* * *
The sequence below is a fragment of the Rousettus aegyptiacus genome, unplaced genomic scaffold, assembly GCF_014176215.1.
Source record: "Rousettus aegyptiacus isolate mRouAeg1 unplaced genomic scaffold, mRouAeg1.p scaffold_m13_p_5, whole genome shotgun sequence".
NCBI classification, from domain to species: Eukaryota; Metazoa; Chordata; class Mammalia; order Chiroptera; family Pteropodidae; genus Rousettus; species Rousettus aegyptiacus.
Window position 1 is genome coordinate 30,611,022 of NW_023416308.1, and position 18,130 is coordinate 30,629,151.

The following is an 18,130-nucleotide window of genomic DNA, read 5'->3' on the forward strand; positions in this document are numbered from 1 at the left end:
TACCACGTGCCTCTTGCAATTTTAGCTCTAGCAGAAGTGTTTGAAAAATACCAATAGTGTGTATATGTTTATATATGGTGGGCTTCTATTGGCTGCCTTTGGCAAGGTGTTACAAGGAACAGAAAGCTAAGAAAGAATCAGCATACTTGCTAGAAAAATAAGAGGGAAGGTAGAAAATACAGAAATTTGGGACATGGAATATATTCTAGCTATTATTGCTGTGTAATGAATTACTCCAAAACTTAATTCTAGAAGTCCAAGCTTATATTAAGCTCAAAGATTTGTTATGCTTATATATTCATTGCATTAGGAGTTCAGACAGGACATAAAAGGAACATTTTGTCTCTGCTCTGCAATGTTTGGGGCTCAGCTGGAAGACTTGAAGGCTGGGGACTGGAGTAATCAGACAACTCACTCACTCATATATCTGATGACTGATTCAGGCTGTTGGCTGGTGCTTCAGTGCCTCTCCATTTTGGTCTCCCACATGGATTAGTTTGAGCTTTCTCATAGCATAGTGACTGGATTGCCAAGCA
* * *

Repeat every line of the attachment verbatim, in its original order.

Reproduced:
The sequence below is a fragment of the Rousettus aegyptiacus genome, unplaced genomic scaffold, assembly GCF_014176215.1.
Source record: "Rousettus aegyptiacus isolate mRouAeg1 unplaced genomic scaffold, mRouAeg1.p scaffold_m13_p_5, whole genome shotgun sequence".
NCBI classification, from domain to species: Eukaryota; Metazoa; Chordata; class Mammalia; order Chiroptera; family Pteropodidae; genus Rousettus; species Rousettus aegyptiacus.
Window position 1 is genome coordinate 30,611,022 of NW_023416308.1, and position 18,130 is coordinate 30,629,151.

The following is an 18,130-nucleotide window of genomic DNA, read 5'->3' on the forward strand; positions in this document are numbered from 1 at the left end:
TACCACGTGCCTCTTGCAATTTTAGCTCTAGCAGAAGTGTTTGAAAAATACCAATAGTGTGTATATGTTTATATATGGTGGGCTTCTATTGGCTGCCTTTGGCAAGGTGTTACAAGGAACAGAAAGCTAAGAAAGAATCAGCATACTTGCTAGAAAAATAAGAGGGAAGGTAGAAAATACAGAAATTTGGGACATGGAATATATTCTAGCTATTATTGCTGTGTAATGAATTACTCCAAAACTTAATTCTAGAAGTCCAAGCTTATATTAAGCTCAAAGATTTGTTATGCTTATATATTCATTGCATTAGGAGTTCAGACAGGACATAAAAGGAACATTTTGTCTCTGCTCTGCAATGTTTGGGGCTCAGCTGGAAGACTTGAAGGCTGGGGACTGGAGTAATCAGACAACTCACTCACTCATATATCTGATGACTGATTCAGGCTGTTGGCTGGTGCTTCAGTGCCTCTCCATTTTGGTCTCCCACATGGATTAGTTTGAGCTTTCTCATAGCATAGTGACTGGATTGCCAAGCA